The drive to our hotel was too dark to see any scenery, so my first view of the landscape wasn't until the next morning, but it was totally worth the wait. The T on the mountain symbolized Tonopah, NV the only town for many miles. The mountains here are just breathtaking and the pictures definitely fail to capture the scale and distance you can see. There is just nothing here except endless desert and brush surrounded by distant mountains.
But all too soon (8:00 AM), we left Tonopah for our destination of the day, Clayton Valley, NV. There, we toured the only lithium mine in America, operated by Rockwood Lithium. The tour started off with an indoor presentation and was particularly special to me because of all the questions other people on the trip were asking. It is such an amazing experience to be in the presence of so many smart and curious teenagers and adults. After that, we drove around the lithium evaporation ponds. The lithium-enriched brine is pumped to these ponds from the aquifers under the earth in order to raise the concentration of the solution and precipitate out salt. Below you can see the first evaporation pond we viewed.
LeeAnn Munk, a geologist from the University of Alaska who studies lithium, is traveling with us. She visits the Clayton Valley mine every year to test samples of the water and study the lithium aquifers. Below you can see her rinsing her pipette in order to ensure pure samples. She told us to taste a drop of the water - quite salty because of all the NaCl.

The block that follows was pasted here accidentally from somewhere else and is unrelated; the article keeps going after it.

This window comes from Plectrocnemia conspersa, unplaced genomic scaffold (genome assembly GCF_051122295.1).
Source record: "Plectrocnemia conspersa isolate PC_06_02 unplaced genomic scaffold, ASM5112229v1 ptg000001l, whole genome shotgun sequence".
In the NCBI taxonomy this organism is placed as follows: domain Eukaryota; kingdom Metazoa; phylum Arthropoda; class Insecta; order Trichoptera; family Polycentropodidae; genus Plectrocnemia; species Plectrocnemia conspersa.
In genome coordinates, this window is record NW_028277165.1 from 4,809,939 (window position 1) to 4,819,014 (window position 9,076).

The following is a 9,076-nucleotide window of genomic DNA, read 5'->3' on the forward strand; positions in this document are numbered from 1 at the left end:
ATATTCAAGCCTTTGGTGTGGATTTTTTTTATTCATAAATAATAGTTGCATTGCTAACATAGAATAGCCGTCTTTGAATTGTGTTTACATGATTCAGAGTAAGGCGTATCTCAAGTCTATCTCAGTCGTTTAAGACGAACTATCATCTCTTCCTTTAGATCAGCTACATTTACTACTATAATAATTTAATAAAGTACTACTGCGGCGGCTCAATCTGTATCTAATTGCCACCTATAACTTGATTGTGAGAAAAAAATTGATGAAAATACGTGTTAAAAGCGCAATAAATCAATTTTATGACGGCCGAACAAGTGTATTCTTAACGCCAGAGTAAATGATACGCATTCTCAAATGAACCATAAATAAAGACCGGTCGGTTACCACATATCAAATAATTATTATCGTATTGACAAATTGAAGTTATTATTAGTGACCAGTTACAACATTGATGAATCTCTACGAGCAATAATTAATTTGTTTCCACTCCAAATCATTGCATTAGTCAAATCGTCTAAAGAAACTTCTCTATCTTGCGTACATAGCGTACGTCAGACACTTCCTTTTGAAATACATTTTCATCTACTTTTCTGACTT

Here is a dredger removing salt from building up in the evaporation ponds. The lithium mine is only in production from April-October because otherwise it is too cold for the evaporation ponds to work. At this time of year, a lot of maintenance was going on. I thought this picture was cool because the colors were so pretty!
Here is some salty evaporated area. The pattern seen in the picture below was a common sight today. Many people had fun licking the salt and stomping on the crystals - we even go to take some samples with us.
Finally, our tour of the lithium mine was finished but next we were off to hike a volcano! At this time, Sam Bowring, a geology professor at MIT, Dwight Bradley, a USGS geologist, and LeeAnn Munk took over teaching us. The rocks were so awesome! It was quite fun to find unique rocks and inquire about what type of rock you had discovered. The volcano was mostly made up of basalt rocks that had formed from a flash explosion a VERY long time ago. These rocks were porous and therefore very light. It was interesting to hear the geologists debate whether one side of the mountain was formed from a lava flowor erosion Here is the volcano:
Rin and I on top of the volcano:
And our caravan of cars in the background for some scale:
One thing to note is that it is so hard to comprehend the scale of everything you see! This volcano looked pretty tiny from the lithium mine but was huge once we got there. I can't wait to explore Death Valley tomorrow. The view coming in over the pass from Nevada was not something I could have ever imagined or captured in a picture.